All these photos except the last were taken at a single site in France
on an overcast day in 2008. I had not mastered taking pictures in low
light conditions and they are very poor - I felt at the time they
exaggerated the blueness, as well as being somewhat blurred. The last
picture, equally poor for different reasons (!) was taken at a site not
far away a couple of days later. These remain the only Provence
chalkhill blues I have seen. It is not so much that it is a rare
butterfly - it is not, within its range - but rather that I visit its
haunts at the wrong times. Unlike the chalkhill blue, this is a
double-brooded butterfly, flying in May and June and then again from
August into late autumn. I tend to go south in March/April and July.
The identity of the butterflies shown here is vouched for by Tim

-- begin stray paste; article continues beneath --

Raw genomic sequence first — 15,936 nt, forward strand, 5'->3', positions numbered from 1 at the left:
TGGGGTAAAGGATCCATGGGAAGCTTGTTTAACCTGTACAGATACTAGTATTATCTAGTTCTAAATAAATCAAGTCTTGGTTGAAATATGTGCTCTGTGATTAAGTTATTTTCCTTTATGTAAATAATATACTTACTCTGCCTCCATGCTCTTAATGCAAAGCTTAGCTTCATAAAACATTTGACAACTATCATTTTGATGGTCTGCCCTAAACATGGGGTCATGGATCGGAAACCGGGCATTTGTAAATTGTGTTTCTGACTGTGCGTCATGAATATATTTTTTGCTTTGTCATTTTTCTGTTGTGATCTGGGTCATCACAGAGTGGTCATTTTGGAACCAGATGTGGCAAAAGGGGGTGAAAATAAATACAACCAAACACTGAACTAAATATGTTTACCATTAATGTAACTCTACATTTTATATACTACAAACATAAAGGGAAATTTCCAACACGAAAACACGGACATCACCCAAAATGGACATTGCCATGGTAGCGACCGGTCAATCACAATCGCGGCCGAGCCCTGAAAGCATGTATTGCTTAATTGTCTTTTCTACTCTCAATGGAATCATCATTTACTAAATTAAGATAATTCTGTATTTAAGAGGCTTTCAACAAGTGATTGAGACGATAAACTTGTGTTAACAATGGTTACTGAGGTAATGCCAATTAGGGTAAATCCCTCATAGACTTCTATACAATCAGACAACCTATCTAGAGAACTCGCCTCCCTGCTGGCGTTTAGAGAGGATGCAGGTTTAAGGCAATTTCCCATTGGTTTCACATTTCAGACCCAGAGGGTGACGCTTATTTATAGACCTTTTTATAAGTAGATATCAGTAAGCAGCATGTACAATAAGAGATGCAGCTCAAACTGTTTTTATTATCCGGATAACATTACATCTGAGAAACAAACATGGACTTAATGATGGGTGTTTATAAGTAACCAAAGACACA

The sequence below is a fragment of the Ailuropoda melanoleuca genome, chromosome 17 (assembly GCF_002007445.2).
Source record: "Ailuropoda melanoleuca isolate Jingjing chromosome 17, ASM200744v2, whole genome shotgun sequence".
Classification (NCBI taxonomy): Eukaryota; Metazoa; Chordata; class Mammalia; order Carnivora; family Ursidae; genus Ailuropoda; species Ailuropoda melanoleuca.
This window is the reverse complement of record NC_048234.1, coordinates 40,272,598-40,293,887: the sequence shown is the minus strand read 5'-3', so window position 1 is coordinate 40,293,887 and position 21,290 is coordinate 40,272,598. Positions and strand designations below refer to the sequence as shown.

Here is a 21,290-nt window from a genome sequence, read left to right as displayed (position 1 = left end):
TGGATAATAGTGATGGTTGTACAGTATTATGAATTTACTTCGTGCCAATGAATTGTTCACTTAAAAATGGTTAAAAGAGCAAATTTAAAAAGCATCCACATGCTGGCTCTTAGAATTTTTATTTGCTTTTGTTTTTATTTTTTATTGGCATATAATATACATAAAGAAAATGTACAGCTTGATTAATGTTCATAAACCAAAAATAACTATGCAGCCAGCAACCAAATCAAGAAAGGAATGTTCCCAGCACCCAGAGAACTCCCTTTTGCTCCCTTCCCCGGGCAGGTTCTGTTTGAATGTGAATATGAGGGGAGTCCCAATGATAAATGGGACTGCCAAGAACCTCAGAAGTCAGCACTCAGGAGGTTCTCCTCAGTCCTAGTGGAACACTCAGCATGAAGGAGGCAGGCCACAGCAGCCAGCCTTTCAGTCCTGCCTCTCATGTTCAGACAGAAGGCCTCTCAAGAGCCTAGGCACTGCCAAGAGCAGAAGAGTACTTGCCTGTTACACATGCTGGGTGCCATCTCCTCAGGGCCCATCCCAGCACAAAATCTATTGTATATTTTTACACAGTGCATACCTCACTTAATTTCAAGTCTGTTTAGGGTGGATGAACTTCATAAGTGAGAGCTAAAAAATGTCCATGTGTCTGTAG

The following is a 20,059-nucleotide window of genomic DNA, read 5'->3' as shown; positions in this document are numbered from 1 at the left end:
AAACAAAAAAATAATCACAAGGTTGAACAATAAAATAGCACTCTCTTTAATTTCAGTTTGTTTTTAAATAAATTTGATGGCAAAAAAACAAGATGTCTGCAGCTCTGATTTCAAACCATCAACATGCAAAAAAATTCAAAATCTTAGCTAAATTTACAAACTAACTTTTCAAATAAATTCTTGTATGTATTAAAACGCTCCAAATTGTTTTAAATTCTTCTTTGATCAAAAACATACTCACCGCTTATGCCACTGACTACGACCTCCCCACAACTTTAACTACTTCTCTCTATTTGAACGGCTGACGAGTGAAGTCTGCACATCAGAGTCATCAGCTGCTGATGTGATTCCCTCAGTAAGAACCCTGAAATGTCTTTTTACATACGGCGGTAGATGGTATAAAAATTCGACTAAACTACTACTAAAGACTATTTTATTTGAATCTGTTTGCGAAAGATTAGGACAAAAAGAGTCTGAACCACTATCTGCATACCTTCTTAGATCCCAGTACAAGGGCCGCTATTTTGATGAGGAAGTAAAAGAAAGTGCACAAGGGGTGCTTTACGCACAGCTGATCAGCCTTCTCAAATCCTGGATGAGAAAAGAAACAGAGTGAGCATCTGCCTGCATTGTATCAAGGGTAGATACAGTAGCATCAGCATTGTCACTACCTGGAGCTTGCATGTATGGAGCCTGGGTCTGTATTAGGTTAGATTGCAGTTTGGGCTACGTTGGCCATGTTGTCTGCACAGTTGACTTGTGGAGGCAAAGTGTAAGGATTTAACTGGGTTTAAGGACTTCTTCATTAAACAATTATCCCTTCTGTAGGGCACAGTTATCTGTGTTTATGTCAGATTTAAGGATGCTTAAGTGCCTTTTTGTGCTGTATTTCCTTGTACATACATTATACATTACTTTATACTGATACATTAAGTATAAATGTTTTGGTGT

Cowles, who showed me the colonies and had been monitoring them
throughout the previous seasons.
The males are blue-grey - appearing off-white in flight (rather like
Spanish chalkhill blues from northern Spain). The forewing ground
colour is more extensive than in typical chalkhill blues, reaching
close to the apex. There may be double dark margins, with pale between,
but very rarely the single, broad marginal band so often seen in
chalkhill blues. Females are more similar to chalkhill blues but
The foodplant is horseshoe vetch, as it is for chalkhill blues, though
it is believed some other Fabaceae
may also be used. It is said to hibernate as an egg.